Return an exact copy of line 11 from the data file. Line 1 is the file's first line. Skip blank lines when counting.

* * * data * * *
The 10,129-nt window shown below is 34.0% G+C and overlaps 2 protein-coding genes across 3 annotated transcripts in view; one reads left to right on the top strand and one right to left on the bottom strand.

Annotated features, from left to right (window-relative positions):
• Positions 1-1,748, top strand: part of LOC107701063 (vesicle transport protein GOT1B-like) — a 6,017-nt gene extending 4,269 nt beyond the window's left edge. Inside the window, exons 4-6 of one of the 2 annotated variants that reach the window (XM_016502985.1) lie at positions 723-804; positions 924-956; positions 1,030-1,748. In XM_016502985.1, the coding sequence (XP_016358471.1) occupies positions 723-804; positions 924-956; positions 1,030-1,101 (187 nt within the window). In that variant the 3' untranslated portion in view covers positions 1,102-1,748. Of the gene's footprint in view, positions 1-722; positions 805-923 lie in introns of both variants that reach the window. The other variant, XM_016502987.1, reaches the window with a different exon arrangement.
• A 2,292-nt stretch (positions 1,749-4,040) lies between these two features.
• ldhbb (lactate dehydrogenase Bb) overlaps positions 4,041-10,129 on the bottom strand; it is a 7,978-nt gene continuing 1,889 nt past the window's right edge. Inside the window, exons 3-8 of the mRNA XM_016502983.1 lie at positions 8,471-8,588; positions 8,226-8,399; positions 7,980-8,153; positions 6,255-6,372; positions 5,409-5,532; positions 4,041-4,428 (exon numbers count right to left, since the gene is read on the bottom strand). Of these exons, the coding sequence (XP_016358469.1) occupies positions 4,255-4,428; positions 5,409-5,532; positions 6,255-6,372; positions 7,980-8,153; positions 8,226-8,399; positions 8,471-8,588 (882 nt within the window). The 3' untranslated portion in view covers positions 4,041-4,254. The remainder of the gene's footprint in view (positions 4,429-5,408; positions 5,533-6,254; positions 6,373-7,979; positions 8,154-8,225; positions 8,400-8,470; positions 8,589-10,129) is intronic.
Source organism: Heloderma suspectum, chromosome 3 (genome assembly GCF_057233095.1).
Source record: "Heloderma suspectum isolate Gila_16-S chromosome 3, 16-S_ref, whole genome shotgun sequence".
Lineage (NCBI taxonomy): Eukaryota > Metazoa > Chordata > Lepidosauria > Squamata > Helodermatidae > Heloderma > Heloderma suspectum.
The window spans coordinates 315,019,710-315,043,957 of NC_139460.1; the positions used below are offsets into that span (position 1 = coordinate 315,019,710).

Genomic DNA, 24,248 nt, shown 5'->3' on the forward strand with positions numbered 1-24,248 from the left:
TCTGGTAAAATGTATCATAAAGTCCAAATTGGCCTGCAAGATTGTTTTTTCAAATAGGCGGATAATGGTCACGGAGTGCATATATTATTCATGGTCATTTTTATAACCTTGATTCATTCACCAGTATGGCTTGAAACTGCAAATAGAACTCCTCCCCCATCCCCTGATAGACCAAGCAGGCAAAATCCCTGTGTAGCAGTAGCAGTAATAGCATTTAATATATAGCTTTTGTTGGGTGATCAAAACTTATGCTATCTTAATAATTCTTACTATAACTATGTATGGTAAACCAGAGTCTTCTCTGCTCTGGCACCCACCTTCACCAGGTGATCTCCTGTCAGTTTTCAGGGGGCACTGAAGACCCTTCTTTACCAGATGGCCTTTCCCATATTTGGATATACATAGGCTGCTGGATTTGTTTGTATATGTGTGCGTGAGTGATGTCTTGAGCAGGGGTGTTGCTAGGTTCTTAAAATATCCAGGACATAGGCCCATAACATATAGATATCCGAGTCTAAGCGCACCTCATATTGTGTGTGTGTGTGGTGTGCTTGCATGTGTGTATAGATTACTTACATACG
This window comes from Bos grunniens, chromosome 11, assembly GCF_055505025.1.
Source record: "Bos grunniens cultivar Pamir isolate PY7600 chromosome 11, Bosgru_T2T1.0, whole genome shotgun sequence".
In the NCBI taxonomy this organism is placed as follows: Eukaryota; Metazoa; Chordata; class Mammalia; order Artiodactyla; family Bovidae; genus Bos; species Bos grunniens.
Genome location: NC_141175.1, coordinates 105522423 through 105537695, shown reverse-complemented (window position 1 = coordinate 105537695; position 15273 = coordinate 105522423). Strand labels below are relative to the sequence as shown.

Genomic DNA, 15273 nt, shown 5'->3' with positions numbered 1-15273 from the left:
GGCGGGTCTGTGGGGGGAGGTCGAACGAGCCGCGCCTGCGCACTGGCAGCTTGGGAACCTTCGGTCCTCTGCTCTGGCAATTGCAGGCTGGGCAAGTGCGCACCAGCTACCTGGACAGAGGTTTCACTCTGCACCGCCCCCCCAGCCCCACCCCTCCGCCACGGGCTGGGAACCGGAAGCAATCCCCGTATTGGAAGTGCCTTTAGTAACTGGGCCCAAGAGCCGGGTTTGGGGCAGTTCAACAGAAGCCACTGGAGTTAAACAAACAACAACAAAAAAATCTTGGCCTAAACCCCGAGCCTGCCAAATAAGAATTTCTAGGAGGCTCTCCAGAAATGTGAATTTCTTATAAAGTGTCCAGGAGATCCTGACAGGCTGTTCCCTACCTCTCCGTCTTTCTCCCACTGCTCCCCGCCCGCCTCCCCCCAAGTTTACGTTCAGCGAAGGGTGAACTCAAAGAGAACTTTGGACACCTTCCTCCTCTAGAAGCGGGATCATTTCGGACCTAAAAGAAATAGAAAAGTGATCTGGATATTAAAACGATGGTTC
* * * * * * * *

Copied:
TCTGGTAAAATGTATCATAAAGTCCAAATTGGCCTGCAAGATTGTTTTTTCAAATAGGCGGATAATGGTCACGGAGTGCATATATTATTCATGGTCATTTTTATAACCTTGATTCATTCACCAGTATGGCTTGAAACTGCAAATAGAACTCCTCCCCCATCCCCTGATAGACCAAGCAGGCAAAATCCCTGTGTAGCAGTAGCAGTAATAGCATTTAATATATAGCTTTTGTTGGGTGATCAAAACTTATGCTATCTTAATAATTCTTACTATAACTATGTATGGTAAACCAGAGTCTTCTCTGCTCTGGCACCCACCTTCACCAGGTGATCTCCTGTCAGTTTTCAGGGGGCACTGAAGACCCTTCTTTACCAGATGGCCTTTCCCATATTTGGATATACATAGGCTGCTGGATTTGTTTGTATATGTGTGCGTGAGTGATGTCTTGAGCAGGGGTGTTGCTAGGTTCTTAAAATATCCAGGACATAGGCCCATAACATATAGATATCCGAGTCTAAGCGCACCTCATATTGTGTGTGTGTGTGGTGTGCTTGCATGTGTGTATAGATTACTTACATACG